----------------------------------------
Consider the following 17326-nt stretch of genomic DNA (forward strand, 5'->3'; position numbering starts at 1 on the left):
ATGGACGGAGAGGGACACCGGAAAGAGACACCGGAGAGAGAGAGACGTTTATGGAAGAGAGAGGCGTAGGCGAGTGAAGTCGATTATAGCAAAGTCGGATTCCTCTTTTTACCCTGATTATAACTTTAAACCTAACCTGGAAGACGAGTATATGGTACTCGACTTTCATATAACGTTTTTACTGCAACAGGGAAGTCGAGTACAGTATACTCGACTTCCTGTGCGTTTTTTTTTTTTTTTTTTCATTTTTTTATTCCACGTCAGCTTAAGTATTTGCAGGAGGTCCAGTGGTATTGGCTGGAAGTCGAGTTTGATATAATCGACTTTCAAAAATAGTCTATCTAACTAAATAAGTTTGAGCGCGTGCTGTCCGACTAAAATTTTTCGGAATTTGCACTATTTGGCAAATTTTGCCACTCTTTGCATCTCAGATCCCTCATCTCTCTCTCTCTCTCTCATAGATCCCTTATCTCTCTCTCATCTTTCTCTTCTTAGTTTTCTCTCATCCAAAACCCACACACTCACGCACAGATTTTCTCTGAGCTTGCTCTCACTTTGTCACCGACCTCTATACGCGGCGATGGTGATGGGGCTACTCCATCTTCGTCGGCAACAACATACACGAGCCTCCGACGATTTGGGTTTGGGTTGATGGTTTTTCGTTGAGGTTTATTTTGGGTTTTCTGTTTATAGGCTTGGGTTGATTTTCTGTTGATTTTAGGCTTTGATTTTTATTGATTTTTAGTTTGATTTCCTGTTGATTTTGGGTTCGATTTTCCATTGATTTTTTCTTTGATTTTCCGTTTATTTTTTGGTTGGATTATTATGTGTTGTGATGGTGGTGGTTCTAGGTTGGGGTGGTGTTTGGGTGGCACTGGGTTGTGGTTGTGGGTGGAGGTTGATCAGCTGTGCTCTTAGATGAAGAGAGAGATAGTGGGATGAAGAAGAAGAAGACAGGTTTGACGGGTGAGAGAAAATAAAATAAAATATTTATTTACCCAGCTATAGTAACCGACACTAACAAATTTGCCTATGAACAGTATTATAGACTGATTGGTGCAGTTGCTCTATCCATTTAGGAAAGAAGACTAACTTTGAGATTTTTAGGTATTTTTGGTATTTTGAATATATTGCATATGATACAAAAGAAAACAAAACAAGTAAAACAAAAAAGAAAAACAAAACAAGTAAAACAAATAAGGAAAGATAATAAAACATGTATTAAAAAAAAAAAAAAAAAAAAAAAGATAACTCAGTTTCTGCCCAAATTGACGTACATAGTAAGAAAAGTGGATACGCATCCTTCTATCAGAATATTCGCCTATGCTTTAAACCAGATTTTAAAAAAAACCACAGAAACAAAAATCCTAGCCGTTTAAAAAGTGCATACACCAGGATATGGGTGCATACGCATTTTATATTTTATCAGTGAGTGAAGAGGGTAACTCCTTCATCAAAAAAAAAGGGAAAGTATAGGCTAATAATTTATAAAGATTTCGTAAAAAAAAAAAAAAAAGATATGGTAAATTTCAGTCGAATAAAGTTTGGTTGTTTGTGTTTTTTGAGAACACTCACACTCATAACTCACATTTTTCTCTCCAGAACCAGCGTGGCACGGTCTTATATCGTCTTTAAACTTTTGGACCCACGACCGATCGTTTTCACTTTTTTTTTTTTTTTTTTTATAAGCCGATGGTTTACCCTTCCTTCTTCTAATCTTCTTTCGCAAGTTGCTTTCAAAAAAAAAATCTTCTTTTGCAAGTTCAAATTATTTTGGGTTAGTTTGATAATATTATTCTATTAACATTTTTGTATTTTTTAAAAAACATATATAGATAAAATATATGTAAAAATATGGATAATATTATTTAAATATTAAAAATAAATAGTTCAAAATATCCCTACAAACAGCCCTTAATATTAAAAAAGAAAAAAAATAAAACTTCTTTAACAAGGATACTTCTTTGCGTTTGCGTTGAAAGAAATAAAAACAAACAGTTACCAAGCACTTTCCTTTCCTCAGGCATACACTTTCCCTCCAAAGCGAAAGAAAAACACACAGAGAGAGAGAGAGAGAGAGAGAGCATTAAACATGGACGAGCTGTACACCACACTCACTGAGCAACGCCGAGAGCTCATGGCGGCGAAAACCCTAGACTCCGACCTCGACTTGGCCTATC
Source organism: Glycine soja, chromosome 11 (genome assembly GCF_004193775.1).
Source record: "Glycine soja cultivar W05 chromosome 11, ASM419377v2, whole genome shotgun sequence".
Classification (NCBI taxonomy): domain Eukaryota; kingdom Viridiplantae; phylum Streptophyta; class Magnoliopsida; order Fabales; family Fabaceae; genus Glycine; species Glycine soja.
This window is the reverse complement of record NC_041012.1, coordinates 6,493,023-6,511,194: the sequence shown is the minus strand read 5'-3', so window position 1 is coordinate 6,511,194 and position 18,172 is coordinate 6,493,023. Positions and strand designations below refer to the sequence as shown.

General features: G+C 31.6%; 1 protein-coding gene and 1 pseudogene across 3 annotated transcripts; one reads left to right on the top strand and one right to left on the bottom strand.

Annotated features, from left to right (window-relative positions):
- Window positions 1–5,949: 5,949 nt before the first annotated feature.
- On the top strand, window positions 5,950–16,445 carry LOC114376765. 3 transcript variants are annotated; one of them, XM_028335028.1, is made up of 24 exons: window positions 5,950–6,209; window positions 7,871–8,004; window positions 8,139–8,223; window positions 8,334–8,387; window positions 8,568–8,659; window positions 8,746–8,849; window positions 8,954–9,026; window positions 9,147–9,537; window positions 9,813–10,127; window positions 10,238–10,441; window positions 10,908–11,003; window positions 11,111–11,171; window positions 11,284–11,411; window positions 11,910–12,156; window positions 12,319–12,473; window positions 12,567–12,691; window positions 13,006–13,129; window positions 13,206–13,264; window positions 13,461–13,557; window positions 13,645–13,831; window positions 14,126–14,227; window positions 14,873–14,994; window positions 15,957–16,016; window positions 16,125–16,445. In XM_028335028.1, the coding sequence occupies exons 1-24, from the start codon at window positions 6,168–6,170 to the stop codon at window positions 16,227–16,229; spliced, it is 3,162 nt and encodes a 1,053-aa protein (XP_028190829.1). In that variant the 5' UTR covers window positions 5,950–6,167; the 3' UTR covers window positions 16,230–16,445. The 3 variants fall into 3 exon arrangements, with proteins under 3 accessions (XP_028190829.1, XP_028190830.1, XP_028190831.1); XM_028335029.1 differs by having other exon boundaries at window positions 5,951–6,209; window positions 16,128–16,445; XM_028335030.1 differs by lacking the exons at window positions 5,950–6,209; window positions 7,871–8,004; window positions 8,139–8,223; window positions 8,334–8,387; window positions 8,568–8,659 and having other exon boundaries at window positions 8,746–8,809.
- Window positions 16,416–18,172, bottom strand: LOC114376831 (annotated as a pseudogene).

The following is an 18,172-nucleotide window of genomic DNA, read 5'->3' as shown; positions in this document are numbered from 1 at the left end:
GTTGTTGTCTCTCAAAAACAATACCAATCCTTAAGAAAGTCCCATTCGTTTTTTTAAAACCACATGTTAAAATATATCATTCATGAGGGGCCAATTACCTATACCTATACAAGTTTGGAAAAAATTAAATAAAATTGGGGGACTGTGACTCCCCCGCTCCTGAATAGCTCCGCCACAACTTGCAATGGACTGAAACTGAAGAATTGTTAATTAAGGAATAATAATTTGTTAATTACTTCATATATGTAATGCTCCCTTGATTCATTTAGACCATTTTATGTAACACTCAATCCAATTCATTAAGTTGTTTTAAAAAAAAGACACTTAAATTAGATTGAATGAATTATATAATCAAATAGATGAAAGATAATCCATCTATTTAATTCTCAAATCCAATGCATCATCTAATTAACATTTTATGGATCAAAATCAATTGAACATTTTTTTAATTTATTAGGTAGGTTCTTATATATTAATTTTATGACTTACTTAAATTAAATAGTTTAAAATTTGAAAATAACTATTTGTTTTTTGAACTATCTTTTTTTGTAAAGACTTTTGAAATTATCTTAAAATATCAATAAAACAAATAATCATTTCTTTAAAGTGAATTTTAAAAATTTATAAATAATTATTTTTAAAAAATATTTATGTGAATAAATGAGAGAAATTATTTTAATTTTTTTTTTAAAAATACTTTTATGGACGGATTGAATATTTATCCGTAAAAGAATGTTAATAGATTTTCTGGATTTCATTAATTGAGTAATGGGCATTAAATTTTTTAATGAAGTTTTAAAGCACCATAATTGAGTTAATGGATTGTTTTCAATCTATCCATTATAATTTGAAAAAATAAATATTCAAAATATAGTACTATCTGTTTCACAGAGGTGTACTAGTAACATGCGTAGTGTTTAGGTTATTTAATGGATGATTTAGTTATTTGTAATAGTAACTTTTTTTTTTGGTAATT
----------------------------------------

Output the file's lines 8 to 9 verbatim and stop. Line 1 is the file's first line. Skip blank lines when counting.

Annotated features, from left to right (window-relative positions):
- Window positions 1–5,949: 5,949 nt before the first annotated feature.